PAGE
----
After running 100 million units over a seven-year period through a dual machine line, Tri-Cities Block Plant Manager Bryan Hoilman welcomed a new challenge:
After running 100 million units over a seven-year period through a dual machine line, Tri-Cities Block Plant Manager Bryan Hoilman welcomed a new challenge: How to broaden an already deep catalog of building and hardscape offerings without lowering productivity. He responded by placing the first order for a machine bearing the most radical change in equipment methodology Besser Company has adopted in a 104-year history underpinned by cam-actuated block-making.
The concrete division of the nation’s leading clay masonry producer and distributor, General Shale Brick, Inc., Johnson City, Tenn., runs the inaugural Servopac machine at its Tri-Cities Block plant in nearby Piney Flats. The four-at-a-time model trades the cam shaft and mold-based vibrator design of the manufacturer’s longtime machine blueprint for an open configuration with four slide shafts guiding a hydraulically activated stripper head and pallet receiver. Joining the Servopac’s key distinctions are a handful of control, material feed belt, vibration, and automated pallet and mold handling features.
The Servopac integrates with Besser’s standard rail-mounted kiln transfer rack system. At Piney Flats, where the new machine is placed in an existing production line, pallet and mold handling devices are contained in an approximately 20- _ 40-ft. area. Molds are changed, transferred and stored in a sequence much like product pallets travel from lowerator/elevator and kilns in a typical hardscape unit line. Pallets, on the other hand, are retrieved, stacked at a buffer point, and relayed to the machine by tandem servo-driven magnetic clamp devices. The Servopac and its quick mold transfer and clamping sustain optimal cycle times; augment product variety; and, offer the shortest mold and machine changeover times possible.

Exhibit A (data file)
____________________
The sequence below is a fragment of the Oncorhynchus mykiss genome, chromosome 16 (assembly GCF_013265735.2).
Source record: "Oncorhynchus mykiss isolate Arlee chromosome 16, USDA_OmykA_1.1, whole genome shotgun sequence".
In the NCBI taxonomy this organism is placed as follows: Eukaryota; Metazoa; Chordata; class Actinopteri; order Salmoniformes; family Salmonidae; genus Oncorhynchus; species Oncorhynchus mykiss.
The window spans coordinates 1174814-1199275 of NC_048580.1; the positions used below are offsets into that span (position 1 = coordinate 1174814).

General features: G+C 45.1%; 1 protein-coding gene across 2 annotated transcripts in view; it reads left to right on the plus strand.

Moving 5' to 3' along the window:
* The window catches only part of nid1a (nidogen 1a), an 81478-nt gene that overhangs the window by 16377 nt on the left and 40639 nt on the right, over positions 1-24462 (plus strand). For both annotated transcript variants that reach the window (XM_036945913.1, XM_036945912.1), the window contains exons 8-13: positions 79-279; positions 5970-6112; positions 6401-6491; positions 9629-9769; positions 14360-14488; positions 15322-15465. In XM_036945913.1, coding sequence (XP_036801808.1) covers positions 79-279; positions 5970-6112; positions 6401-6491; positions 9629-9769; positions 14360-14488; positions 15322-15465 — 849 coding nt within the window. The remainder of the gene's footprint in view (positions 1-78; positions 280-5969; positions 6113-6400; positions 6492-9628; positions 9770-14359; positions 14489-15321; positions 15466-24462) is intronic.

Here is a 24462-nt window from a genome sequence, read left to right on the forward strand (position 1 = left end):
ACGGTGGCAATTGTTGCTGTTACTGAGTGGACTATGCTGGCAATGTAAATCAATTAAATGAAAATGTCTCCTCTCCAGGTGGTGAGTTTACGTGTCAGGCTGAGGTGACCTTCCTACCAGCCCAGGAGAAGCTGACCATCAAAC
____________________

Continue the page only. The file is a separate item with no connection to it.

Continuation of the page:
The Servopac has proved well suited to Tri-Cities Block and its market development goals. I am intrigued by challenges, and new things in the plant tend to trip my trigger, says Hoilman. This model is out of the box. Some machines make pavers better than block, and vice versa. This one gives you the best of both worlds. I can go from an 8_8_16 block to a 1_24-inch square unit in 15 minutes. That timeframe, he adds, includes changing the agitator grid and cut-off bar, and making necessary changes to the rest of the plant equipment.
Every block comes out of the first cycle at the right height. Product recipes contain all settings Û feed times, finish times, desired heights and movements Û so that the machine keeps up with the fast mold changes, Hoilman says. We are working on more half-high block, hardscape units and other new products. The new machine reduces mold change time by up to 90 percent. A mold change, without changing the agitator grid and cut-off bar, that used to take 20-30 minutes is now down to less than five. We can go from a 7?-in.-high product to 3?-in. product in three minutes.
This is a machine for a wide variety of production and plants that have to mold a lot of custom units. Our market place has gotten more diverse with masonry options and creativity. This machine makes it cost effective to deliver the greater product variety building designers and owners demand.
Fast mold change potential was not the first thing that came to his mind upon viewing the Servopac. I was initially concerned going from a machine with cams to one without them, he says. My first instinct was to ask the engineers if they thought the machine is going to be as durable and robust as their others.
In the development phase, Besser ran the Servopac approximately 500,000 cycles; through mid-year, Tri-Cities Block has nearly equaled that level. When you look at the Servopac, there is not much machine there, Hoilman explains. Because of the open design, there is no point you can’t access. It’s easier to work with the Servopac than we’re accustomed to with a cam-type machine.
Consistent with General Shale Quality, a protocol requiring manual and automated equipment checks, Piney Flats staff worked with the Besser product development team to create a Servopac log book for operators to track machine progress and suggest improvements. In the first combination of its kind, Besser added a satellite link to monitor the Servopac and installed a webcam so engineering staff could observe machine operation from several locations.